Postcard from… Isle of Man

Lawyers practising in the Isle of Man consist of some who are qualified as Isle of Man advocates, and some qualified in other jurisdictions who practice as foreign lawyers, either as employees of advocates or as registered legal practitioners in their own right.  Many former City lawyers have been attracted by the fact that the Isle of Man offers the ability to balance an interesting variety of City-grade work with reasonable working hours and some proper time and space for family life.

While larger than any of the Channel Islands, nowhere in the Isle of Man is more than an hour’s drive away from Douglas, the capital, and most Maitland lawyers have a commute of no more than fifteen minutes’ drive to the office (generally, the island’s vintage railway system is left to the tourists).  However, I’m the exception to this rule, living half an hour’s commute away in Port St Mary, a pretty fishing village in the south of the island.

After work, there is a good mix of fishing, golf and other outdoor pursuits on offer, and a discerning diner can discover a number of excellent restaurants, serving everything from the famous Manx kipper (which, contrary to English practice, must never be eaten for breakfast) to superior international cuisine.  The pace of life tends to speed up considerably for two weeks in June each year, when bikers from all over the world descend on the island for the TT motorcycle races.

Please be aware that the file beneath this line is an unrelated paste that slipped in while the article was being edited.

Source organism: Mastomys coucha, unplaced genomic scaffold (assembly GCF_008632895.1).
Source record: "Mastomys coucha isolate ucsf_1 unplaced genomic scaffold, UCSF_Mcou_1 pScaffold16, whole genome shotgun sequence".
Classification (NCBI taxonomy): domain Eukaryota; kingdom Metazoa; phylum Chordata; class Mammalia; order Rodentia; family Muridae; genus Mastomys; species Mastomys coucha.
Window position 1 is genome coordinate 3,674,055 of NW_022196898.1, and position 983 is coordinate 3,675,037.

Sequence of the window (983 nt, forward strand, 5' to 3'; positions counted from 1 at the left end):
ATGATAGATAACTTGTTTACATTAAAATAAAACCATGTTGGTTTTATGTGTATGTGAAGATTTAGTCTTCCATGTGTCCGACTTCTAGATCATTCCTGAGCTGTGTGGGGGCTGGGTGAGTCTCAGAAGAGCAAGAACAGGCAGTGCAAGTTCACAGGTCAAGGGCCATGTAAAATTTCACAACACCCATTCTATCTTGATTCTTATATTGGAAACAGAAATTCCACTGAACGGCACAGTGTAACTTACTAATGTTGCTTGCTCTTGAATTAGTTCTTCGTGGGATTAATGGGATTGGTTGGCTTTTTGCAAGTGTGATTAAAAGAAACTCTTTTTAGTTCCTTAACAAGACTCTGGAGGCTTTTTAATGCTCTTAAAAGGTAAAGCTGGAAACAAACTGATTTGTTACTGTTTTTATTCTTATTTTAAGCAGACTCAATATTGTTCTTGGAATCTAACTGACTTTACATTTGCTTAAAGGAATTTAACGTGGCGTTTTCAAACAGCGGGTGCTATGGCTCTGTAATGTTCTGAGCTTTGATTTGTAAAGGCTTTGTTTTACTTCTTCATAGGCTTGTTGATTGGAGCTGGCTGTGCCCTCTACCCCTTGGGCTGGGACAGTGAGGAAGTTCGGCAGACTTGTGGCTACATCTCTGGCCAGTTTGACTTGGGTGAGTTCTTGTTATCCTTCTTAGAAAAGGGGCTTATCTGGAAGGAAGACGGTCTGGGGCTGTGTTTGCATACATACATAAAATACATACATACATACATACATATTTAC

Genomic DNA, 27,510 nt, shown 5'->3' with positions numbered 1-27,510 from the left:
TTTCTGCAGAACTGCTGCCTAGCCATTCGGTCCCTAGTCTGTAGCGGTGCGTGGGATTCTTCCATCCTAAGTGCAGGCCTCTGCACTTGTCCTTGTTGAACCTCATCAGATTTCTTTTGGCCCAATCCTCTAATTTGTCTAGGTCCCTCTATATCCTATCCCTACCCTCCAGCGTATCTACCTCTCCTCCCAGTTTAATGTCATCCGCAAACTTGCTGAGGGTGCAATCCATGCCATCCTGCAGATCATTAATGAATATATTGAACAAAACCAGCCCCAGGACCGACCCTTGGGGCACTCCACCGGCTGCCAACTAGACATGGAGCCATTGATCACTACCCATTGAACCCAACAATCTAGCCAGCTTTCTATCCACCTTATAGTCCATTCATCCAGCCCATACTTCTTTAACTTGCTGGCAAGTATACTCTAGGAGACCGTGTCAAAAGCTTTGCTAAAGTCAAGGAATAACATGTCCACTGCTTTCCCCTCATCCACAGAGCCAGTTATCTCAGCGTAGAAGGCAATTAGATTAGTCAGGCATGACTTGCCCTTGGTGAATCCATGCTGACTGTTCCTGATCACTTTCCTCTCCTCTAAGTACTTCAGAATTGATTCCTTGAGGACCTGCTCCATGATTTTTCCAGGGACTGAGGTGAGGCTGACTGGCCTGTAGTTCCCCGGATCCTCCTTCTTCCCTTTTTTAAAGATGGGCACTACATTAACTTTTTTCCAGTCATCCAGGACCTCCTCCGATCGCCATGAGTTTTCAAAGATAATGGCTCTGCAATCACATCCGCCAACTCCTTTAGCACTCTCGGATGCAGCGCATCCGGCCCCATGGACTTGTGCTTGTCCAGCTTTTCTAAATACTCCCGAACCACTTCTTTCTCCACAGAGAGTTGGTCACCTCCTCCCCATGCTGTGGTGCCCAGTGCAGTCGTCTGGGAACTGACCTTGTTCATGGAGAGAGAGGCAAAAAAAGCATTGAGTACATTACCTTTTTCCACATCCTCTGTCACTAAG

In Maitland’s Isle of Man office, we like to think that we have the finest location of any of the firm’s 12 offices across Europe, South Africa and the Caribbean (although this is likely to be disputed by our colleagues!).  Our building, a white crenellated fantasy castle on a cliff top high above the promenades of Douglas, served as a grand Victorian residence and then as a hotel, prior to becoming the home of about 80 of Maitland’s 550 staff worldwide.

No doubt many have a fixed idea of what the weather is like in the Isle of Man, but generally we are better off than those in the surrounding parts of Scotland, Ireland and England.  From my office window today, I look out over a sunlit and calm Irish Sea to the mountains of the English Lake District; tomorrow, I could be looking out as a storm whips the sea up into nothing but white foam.  Most importantly, no one can say it is boring.

Christopher Kinley is an associate at Maitland